Adulthood and Dreams: Why So Many Adults Give Up and Fall into Despair

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When we were children, one of our favorite questions to answer was probably “What you do want to be when you grow up?” Every time we hear that our imaginations would automatically run wild, picturing ourselves in various professions and levels of success.

And because we’re too young and innocent, we thought that the ticket to making all our dreams come true is growing up. In other words, adulthood.

But as adults, we don’t seem as motivated in realizing our dreams anymore. Despite earning our own money and living independently, we still feel “trapped”, as if we’re going to be stuck in between our youth and paying bills forever.

Sad, but this is true for many millennials. We see adulthood as a series of actions, instead of a state of being. As such, we hate “adulting”, and some of us resist it, to the point where it brings us to total despair and poor mental health.

man overwhelmed by multiple tasks

Why Adults Stop Chasing Their Dreams

As kids, we saw adults as a figure of stability, someone perfectly capable of making things happen, like make dreams a reality. But now that we’ve grown up, we’ve realized that adults aren’t much different from children after all. We still fear the same things we did as kids, such as judgment, failure, and losing control.

These fears are more intense in adulthood, causing us to lose confidence in chasing our dreams. Fear of judgment, for one, is already enough to hold us back, because it makes us assume that failing once will earn us perpetual judgment from our peers. Even if nobody is giving comments about our careers, or life in general, we still tend to believe otherwise. We always feel as if there are eyes watching us, waiting for us to make a mistake.

As a result, many of us get lost in our path. Instead of following our own dreams, the ones we’ve had since our childhood, we’d play it safe and give in to society’s standards and pressures. For example, if we wanted to be an artist, we’d feel ashamed because it doesn’t earn as much as lawyers, engineers, or doctors. So we’d abandon that original dream, and become someone with a “normal” job, so that society won’t judge us.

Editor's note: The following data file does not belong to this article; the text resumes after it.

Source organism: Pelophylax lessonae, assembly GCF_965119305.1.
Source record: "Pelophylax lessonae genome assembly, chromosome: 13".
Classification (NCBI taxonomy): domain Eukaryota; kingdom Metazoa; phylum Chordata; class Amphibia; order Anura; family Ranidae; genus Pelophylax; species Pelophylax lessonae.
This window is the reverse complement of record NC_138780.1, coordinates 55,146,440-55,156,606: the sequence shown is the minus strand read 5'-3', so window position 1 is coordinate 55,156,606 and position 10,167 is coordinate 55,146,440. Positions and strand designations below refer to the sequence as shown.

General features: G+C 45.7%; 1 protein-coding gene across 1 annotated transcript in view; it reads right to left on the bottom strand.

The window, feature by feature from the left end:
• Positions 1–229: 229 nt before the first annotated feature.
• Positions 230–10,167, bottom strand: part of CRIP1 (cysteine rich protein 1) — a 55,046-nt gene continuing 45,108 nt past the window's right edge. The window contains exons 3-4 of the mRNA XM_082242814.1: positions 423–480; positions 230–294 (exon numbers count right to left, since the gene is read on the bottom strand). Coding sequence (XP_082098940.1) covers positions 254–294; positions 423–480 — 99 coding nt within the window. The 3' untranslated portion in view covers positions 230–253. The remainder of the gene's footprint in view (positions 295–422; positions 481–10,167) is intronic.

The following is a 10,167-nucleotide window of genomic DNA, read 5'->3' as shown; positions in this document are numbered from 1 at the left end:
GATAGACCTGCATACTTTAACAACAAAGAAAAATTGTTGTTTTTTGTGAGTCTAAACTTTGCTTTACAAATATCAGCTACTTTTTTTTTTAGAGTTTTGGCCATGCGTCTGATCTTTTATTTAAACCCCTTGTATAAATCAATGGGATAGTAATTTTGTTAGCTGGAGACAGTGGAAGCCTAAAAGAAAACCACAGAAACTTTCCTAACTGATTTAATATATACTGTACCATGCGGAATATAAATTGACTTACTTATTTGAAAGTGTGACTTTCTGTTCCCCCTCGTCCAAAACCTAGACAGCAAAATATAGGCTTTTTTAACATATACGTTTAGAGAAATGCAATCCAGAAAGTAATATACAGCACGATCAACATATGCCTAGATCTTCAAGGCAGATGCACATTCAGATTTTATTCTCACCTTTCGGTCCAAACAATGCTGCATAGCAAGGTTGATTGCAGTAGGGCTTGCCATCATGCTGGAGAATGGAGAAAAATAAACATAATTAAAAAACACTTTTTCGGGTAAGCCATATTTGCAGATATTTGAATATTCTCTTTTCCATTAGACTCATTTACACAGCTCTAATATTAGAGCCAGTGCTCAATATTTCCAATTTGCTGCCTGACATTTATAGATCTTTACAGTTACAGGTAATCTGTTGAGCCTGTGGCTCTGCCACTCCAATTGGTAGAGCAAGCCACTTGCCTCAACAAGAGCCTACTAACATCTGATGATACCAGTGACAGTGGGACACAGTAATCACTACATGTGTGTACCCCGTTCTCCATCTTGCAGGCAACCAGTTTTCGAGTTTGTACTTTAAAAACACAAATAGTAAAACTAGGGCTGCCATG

But this is exactly what makes us fall into despair. We only focus on what could go wrong, instead of what can go right. It may be true that artists don’t earn as much as lawyers, but if we work hard to hone our skills and diversify our portfolio, we’d become renowned personalities in the industry, and thus get paid higher.

And yes, failure is frightening, but nobody reaches their goals without failing at some point. Even the most successful CEOs and founders like Mark Zuckerberg, Colonel Sanders, Bill Gates, and others have failed miserably before becoming what we know of them today.

Therefore, strive to change your perspective, and view adulthood the way you did as a kid: A person with more wisdom, experience, and most of all, the ability to make things happen, such as make your dreams come true. You may not have everything under control, but that doesn’t include your reactions, attitudes, and grit. The more you overcome your fears, the closer you get to realizing your dreams.

Chasing the Wrong Dream

Sometimes, your despair isn’t necessarily a case of fear, but rather, of chasing the wrong dream.

As stated in the example above, aspiring artists can give in to peer or familial pressure, pushing them to go after a different goal, which is set by others and not by themselves. If manipulation is involved, the aspiring artist can mistakenly believe that they’ve really changed their dream, and now truly wanted a more “conventional” profession.

If such a situation hits home for you, pause and assess whether it’s really your dream that you’re chasing. Determine if you’re being your authentic self, and not someone modeled by another person. It is crucial to be who you really are because being someone’s ideal person will cost you your sense of identity, leaving you in constant confusion and discontentment.

Furthermore, discern if you’re chasing a dream because of the fulfillment it’ll give you, not merely for its comfort and security. Choosing a “normal” profession that you don’t actually want is usually a sign that you’re in it for security and comfort only. But if you take the risks that come along with the career you truly desire, you’d realize that comfort and security are two things you can sacrifice for a time, then earn tenfold when you succeed.

Lastly, persistent mental health issues are the biggest signs that you’re chasing the wrong dream. In this case, a clinical psychologist will help you get out of that trap until you rediscover who you are and chase your real dreams again.

Adulthood may be uneasy, but it isn’t supposed to be miserable, either. By embracing our inner child and proudly fulfilling our own goals, we’d grow bigger than our fears, and never dread aging again.

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